Facebook founder rejects credit for Arab revolt
PARIS - Facebook founder Mark Zuckerberg denied Wednesday that his global social networking site was to thank for enabling the revolutions in Tunisia and Egypt through protestors coordinating online.
"Facebook was neither necessary nor sufficient for any of those things to happen," the 27-year-old New Yorker told the "e-G8" gathering of Internet bosses in Paris.
"It would be extremely arrogant for any specific technology company to claim credit" for protest movements in the Arab world such as those that ousted long-term rulers in Tunisia and Egypt this year, he added.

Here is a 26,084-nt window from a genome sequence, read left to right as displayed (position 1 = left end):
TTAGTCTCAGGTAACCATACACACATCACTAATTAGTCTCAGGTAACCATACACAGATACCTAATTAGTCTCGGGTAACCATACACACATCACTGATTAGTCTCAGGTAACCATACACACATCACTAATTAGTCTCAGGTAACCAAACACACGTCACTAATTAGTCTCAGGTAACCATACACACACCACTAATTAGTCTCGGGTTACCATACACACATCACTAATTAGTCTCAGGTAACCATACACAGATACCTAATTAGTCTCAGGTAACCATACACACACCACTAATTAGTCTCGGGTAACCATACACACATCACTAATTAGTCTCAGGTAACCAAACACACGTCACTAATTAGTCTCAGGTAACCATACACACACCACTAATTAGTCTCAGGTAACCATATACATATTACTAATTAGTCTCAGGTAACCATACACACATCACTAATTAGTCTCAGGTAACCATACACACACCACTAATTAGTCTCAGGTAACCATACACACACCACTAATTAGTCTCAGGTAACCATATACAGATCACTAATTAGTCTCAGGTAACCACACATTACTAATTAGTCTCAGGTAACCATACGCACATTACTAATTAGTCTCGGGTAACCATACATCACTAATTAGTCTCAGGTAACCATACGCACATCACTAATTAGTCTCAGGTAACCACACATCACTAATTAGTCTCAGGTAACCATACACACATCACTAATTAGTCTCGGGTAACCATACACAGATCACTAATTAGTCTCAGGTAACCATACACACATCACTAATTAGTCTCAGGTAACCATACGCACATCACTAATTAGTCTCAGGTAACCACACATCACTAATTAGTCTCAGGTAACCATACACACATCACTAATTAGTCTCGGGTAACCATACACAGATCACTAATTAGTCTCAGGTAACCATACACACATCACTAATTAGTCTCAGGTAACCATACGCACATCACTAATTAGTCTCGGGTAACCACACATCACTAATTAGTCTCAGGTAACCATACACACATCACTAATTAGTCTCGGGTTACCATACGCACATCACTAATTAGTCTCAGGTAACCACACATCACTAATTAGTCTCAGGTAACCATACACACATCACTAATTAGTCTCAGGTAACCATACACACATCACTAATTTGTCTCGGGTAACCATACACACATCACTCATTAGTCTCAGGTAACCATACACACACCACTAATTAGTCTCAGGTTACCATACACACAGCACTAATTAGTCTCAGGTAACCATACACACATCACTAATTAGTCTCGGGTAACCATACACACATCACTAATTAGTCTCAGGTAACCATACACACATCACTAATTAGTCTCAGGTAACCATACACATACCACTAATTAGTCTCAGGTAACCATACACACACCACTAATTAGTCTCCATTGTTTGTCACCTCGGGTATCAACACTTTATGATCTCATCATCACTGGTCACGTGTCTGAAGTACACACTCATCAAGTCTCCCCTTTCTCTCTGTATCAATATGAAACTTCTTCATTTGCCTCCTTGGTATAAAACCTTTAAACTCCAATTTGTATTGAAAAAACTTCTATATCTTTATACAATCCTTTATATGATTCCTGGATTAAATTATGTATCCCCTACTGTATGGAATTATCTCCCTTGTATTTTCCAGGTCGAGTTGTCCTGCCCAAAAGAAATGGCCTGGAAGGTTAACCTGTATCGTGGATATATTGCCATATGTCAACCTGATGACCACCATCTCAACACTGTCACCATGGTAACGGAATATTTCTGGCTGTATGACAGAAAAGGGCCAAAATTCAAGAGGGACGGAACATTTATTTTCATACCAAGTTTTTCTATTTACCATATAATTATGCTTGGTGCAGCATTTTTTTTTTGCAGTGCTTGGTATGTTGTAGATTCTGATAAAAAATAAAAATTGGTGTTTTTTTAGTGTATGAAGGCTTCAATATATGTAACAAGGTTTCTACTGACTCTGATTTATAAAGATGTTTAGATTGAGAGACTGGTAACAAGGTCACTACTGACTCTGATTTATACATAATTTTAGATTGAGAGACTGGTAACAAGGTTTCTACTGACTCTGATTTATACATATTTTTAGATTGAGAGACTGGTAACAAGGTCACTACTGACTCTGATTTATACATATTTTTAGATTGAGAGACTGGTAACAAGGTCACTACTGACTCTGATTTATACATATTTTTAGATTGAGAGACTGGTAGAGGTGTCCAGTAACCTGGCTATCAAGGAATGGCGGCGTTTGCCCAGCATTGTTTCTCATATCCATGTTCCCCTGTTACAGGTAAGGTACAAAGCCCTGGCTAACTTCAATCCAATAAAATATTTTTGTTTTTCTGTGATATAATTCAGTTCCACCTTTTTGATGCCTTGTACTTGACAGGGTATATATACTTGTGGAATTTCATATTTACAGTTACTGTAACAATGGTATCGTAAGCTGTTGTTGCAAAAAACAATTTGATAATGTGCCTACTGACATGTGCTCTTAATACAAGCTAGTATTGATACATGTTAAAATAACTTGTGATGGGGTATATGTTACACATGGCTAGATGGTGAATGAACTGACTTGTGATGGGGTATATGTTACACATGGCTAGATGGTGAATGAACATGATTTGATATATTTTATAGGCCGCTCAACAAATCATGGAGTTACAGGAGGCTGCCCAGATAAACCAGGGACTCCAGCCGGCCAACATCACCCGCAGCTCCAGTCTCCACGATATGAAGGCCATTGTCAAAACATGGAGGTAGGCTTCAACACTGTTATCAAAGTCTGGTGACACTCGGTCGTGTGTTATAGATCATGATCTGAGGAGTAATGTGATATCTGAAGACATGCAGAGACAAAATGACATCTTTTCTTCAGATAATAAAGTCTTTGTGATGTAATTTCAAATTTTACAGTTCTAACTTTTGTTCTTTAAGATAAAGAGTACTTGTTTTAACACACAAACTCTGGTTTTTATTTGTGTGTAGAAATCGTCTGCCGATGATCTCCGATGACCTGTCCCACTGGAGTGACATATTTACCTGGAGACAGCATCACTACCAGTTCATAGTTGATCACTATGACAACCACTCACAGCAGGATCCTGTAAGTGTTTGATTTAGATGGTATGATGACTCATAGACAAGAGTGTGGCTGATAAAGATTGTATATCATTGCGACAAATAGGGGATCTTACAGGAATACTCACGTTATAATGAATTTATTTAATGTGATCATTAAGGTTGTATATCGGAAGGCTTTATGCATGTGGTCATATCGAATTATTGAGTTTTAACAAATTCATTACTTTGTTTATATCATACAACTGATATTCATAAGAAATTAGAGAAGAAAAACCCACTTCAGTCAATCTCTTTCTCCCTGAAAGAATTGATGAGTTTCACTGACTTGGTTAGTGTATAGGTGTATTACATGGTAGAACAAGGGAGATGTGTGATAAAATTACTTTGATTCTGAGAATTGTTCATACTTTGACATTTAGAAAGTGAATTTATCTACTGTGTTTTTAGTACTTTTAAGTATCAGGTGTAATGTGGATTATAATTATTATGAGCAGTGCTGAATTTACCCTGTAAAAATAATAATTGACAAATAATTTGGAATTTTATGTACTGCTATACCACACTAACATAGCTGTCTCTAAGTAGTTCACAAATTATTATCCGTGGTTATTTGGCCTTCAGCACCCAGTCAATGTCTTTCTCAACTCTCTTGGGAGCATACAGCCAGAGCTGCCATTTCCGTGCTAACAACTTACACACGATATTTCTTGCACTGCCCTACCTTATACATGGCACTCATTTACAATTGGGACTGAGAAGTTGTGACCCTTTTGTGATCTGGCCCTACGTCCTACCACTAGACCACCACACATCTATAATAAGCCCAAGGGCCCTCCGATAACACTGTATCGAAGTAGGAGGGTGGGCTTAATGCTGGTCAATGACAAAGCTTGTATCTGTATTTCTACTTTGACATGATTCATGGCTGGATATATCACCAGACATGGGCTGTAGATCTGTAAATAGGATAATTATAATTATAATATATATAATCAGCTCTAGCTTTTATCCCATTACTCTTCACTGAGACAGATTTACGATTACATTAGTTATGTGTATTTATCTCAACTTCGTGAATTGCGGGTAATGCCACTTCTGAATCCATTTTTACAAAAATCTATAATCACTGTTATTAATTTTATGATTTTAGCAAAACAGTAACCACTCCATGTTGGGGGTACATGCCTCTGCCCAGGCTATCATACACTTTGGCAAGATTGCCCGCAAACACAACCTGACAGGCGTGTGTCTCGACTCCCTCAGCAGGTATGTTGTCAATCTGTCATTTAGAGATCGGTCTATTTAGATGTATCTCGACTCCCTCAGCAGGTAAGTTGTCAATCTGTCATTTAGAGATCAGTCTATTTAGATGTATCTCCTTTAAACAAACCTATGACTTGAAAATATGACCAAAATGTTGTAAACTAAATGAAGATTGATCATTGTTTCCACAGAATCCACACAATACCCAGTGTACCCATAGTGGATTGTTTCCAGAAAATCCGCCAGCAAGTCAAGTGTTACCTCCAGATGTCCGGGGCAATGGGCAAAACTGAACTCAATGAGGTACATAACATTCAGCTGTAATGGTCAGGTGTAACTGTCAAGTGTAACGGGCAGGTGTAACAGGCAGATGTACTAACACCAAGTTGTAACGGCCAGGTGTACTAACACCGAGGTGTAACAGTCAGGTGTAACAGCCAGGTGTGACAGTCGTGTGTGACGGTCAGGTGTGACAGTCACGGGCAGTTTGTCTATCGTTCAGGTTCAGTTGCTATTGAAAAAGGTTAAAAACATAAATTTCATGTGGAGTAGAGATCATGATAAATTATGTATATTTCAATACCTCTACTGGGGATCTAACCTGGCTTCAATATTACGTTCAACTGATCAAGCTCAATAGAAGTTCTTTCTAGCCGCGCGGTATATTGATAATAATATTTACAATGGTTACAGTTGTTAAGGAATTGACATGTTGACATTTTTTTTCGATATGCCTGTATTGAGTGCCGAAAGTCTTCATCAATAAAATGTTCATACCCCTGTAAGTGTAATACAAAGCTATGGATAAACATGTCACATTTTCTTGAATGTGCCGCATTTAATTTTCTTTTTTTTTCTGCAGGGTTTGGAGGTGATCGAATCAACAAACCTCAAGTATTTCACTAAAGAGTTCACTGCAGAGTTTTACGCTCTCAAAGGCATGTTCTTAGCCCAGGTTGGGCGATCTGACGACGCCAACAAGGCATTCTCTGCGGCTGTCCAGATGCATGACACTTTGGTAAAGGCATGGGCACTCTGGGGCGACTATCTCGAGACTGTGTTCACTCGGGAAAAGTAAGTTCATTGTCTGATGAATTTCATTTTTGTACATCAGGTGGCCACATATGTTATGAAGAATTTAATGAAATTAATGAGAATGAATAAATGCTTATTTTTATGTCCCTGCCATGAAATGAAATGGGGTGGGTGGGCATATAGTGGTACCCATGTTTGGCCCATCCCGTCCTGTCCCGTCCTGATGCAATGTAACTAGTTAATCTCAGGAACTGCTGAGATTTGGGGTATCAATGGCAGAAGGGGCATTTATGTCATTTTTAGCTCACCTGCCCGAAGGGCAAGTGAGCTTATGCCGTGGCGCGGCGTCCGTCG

"People are now having the opportunity to communicate" more widely than ever before, he said, adding: "That's not a Facebook thing. That's an Internet thing."
Zuckerberg spoke after meeting French President Nicolas Sarkozy, who called the e-G8 forum to make proposals to G8 leaders on online regulation and freedoms.
Zuckerberg has seen his online social networking site grow in seven years from a college system to a global phenomenon with hundreds of millions of users.